10 Most Budget-Friendly Fruits and Vegetables
Here's how to get the most bang for your buck in the produce aisle.
If you’re looking to up your fruit and vegetable intake and save money while doing it, there are a few things to consider. The first is buying in season, since produce that is grown seasonally (locally is a plus) tends to be cheaper because it doesn’t have to travel as far to get to your plate. Also look at the price per serving vs. the price of the entire food, since some fruits like melons are going to yield way more servings than an apple, for example.
Now before you go buying a bunch of budget-friendly fruits and vegetables, think about how long this produce is going to last in your kitchen. Are you going to be able to enjoy it before it goes bad? If not, buying frozen is a great option for saving money since produce gets frozen at the peak of freshness and lasts much longer than its fresh counterpart.
With those considerations in mind, here is a roundup of the cheapest fruits and vegetables!
Watermelon: Fruits that yield a large amount of servings tend to stretch the dollar and watermelon is the perfect example of that. An incredibly hydrating fruit perfect for the summer months, watermelon goes a long way and ranks as one of the top budget-friendly fruits. Slice one up for your next big gathering or chop, freeze and enjoy in smoothies and cocktails!
Bananas: Next up are bananas, which can easily be frozen for up to three months. Easily portable if you’re looking for some on-the-go fruit options, bananas have nutrients like potassium, vitamin B6, magnesium and vitamin C.
Cantaloupe: A juicy summer fruit similar to watermelon, cantaloupe feeds a crowd and provides important nutrients like vitamins A, C and potassium. Eating just one cup provides 100% of your vitamin C daily needs!
Apples: There are so many varieties of apples and the great thing is that they grow throughout different seasons in the year. Some varieties cost more than others, but overall, they’re a money saving fruit. If you’re struggling with food waste, the good news is apples last up to six weeks in the fridge!
Pears: Another fruit with a long shelf life, nutrient-dense pears pack fiber and vitamin C. Pears actually rank higher than most fruits when it comes to dietary fiber, with 21% daily value in just one pear.
Pulses: Beans, peas, chickpeas and lentils all fall within the pulses family, and are incredibly budget-friendly and nutritious. Eating pulses as part of a healthy diet helps to meet fiber and protein needs, while providing important minerals like calcium, potassium, folate, iron and magnesium.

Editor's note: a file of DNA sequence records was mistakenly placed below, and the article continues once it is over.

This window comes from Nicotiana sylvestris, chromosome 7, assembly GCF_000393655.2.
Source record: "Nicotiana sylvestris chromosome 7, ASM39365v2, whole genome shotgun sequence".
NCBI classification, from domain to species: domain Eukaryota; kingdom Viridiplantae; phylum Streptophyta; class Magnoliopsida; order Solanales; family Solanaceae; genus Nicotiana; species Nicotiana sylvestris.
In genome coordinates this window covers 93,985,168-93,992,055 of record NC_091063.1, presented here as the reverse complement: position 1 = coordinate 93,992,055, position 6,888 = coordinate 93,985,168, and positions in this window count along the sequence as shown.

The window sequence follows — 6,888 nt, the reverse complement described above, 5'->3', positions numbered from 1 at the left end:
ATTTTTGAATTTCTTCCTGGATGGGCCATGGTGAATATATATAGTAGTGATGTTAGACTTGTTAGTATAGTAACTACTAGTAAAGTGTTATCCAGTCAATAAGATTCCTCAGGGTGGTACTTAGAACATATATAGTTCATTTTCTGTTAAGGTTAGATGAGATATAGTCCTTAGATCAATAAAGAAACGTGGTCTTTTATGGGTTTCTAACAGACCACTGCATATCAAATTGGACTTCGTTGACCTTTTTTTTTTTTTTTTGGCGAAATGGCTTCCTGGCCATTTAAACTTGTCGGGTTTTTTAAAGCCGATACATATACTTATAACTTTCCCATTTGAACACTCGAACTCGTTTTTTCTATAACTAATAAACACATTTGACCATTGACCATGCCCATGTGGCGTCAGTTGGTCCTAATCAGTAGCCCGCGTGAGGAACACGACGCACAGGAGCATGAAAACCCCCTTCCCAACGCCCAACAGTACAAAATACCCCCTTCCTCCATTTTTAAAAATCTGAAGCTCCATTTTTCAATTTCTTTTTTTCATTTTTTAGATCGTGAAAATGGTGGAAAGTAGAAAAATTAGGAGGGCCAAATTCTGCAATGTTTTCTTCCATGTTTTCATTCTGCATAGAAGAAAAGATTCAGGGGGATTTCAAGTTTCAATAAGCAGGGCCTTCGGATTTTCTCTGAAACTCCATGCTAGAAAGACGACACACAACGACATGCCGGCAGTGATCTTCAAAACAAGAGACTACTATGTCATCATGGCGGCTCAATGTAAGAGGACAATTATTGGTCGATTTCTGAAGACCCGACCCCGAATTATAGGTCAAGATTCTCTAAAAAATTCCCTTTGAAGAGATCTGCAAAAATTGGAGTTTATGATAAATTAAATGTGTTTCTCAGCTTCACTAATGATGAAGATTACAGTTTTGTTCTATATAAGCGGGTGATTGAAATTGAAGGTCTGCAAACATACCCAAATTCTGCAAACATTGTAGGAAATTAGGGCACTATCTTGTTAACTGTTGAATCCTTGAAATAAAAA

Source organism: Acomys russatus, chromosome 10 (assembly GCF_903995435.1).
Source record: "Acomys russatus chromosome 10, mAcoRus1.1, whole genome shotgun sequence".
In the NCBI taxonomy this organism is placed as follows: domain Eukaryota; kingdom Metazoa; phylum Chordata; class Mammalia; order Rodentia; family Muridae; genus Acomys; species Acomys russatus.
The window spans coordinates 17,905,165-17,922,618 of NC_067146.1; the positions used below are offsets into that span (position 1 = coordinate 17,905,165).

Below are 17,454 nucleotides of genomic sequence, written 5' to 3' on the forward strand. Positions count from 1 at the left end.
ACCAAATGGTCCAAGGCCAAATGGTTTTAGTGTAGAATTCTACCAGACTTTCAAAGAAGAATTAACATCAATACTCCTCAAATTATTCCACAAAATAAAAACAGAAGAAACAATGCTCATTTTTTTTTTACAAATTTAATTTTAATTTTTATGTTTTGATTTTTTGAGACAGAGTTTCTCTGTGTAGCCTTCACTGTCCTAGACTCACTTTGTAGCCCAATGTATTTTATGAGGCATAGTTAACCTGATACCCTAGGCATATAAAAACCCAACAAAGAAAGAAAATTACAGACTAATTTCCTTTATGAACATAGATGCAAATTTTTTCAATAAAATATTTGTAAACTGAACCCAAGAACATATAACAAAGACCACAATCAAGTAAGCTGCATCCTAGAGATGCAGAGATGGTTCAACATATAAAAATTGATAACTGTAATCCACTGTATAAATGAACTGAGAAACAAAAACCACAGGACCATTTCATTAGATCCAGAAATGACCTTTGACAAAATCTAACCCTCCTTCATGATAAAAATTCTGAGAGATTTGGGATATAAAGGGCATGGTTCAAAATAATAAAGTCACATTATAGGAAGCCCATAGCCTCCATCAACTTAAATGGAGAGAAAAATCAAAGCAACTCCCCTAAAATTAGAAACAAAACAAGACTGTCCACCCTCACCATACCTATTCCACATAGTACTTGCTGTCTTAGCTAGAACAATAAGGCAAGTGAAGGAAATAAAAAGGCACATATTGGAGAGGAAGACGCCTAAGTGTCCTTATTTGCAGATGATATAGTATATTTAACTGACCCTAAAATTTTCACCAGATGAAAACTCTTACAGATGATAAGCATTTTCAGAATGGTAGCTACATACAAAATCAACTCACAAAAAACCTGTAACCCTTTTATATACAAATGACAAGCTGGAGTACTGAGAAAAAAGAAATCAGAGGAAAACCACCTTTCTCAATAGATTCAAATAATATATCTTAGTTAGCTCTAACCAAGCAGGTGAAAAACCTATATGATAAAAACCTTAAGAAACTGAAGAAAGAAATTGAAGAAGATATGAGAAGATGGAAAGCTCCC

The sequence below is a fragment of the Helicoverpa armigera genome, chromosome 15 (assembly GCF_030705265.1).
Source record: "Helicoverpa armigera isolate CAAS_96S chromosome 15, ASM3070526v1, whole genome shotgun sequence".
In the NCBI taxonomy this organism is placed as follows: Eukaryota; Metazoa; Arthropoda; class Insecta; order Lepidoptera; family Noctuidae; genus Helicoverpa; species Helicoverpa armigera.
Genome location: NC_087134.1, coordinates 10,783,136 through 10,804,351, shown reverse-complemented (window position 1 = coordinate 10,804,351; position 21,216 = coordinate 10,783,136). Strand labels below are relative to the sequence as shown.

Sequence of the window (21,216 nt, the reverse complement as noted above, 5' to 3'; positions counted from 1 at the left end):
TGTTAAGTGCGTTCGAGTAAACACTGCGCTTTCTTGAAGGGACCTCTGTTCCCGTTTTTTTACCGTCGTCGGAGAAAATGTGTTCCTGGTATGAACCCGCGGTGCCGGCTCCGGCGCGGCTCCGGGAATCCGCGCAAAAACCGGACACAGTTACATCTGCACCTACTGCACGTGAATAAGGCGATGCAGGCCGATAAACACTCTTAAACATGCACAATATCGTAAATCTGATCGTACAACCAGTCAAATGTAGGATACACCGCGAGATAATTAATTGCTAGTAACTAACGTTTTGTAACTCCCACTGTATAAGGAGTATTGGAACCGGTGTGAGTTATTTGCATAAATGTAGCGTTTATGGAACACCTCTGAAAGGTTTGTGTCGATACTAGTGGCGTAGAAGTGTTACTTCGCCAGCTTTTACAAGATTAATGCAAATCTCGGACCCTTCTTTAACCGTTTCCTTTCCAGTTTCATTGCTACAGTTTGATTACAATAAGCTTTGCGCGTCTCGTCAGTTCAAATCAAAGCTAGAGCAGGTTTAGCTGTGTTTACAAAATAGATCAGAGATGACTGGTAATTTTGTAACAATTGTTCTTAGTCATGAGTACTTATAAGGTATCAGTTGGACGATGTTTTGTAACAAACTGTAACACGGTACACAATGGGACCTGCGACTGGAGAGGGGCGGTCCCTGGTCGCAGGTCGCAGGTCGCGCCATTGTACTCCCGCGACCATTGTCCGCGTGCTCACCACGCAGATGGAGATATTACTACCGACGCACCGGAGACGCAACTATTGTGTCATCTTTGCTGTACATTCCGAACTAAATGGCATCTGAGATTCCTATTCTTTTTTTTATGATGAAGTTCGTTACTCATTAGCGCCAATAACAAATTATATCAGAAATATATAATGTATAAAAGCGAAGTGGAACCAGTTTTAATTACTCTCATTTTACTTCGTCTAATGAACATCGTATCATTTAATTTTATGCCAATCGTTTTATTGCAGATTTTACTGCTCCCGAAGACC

Potatoes: An incredibly popular root vegetable, potatoes are packed with nutrition and last several months when stored properly. They are enjoyed as a carbohydrate, which when paired with protein and fibrous vegetables, makes for a balanced and satisfying meal.
Carrots: Affordable and accessible year round, carrots are packed with vitamin A and antioxidants like anthocyanin and lycopene. It’s the sixth most consumed vegetable in the United States, and goes great in salads, soups, stews, and cake (my favorite).
Green cabbage: This cruciferous vegetable is packed with vitamin C and K and provides a variety of health benefits. Pickling, roasting or grilling are all great ways to make this veg more exciting!
Cucumbers: Technically a fruit but enjoyed as a vegetable, cucumbers are incredibly hydrating since they’re mostly made up of water. Usually consumed raw, cucumbers make for a great salad or snack. They can also be quickly stir-fried if you’re looking to switch things up.
As a registered dietitian/nutritionist and Certified Diabetes Educator, Wendy Lopez, MS, RDN, CDCES is passionate about accessible and culturally relevant nutrition education. She is the co-host of the Food Heaven Podcast, and the co-founder of Food Heaven, an online platform that provides resources on cooking, intuitive eating, wellness and inclusion. When not working on creative projects, Wendy also provides nutritional counseling and medication management to patients with diabetes.
*This article was written and/or reviewed by an independent registered dietitian nutritionist.